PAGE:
One could not do anything about it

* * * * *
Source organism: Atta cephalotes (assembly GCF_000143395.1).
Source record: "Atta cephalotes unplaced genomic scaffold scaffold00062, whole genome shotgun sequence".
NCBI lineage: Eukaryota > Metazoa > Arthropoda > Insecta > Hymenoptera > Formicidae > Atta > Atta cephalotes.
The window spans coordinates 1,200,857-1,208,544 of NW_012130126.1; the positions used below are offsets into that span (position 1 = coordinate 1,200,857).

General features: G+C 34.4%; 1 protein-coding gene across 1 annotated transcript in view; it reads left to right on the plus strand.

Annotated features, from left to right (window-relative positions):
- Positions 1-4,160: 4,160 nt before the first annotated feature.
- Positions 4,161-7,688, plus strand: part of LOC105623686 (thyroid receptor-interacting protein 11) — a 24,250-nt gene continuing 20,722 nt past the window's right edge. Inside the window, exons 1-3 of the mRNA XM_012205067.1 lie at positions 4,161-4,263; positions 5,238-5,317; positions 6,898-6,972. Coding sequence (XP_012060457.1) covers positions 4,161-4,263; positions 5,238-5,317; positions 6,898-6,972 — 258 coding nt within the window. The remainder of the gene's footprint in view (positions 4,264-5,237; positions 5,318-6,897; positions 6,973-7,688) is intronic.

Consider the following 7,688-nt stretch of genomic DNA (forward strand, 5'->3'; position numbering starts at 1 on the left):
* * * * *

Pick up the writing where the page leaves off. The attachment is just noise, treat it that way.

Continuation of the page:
Václav Langer was born on October 8, 1929 in Přáslavice near Olomouc as the seventh of nine children to parents Bedřich and Františka Langer. During the occupation of Bohemia and Moravia by the Nazi Germany his father was summoned to the local administration office several times in order to register as a German national, since his parents were a mixed Czech-German couple. He repeatedly refused and he thus saved his sons from being drafted to the war front as soldiers of the wehrmacht. Later he resisted the pressure exerted by the communist regime and he refused to have his family farm incorporated in the Unified Agricultural Cooperative (JZD) during the collectivization process. As a consequence, his youngest son Václav was sent to the Auxiliary Technical Battalions (PTP) where he then served for the next 26 months as cheap labour in coal mines in the village Zbůch near Pilsen. His father died in 1954 and the pressure was becoming more intense and the family was then left with no other option than to join the JZD and to hand over their private fields to the cooperative. Václav Langer subsequently worked in the local Unified Agricultural Cooperative and after completing a distance study at an agricultural school he worked in the position of an agronomist for many years. After the fall of the communist regime he was elected the first post-communist mayor of Přáslavice in 1990. During his five years in the office, he witnessed the withdrawal of the Soviet army, which was garrisoned in the barracks located at the outskirts of the military training area Libavá. In 2018 he and his wife were still living on their family farm in Přáslavice.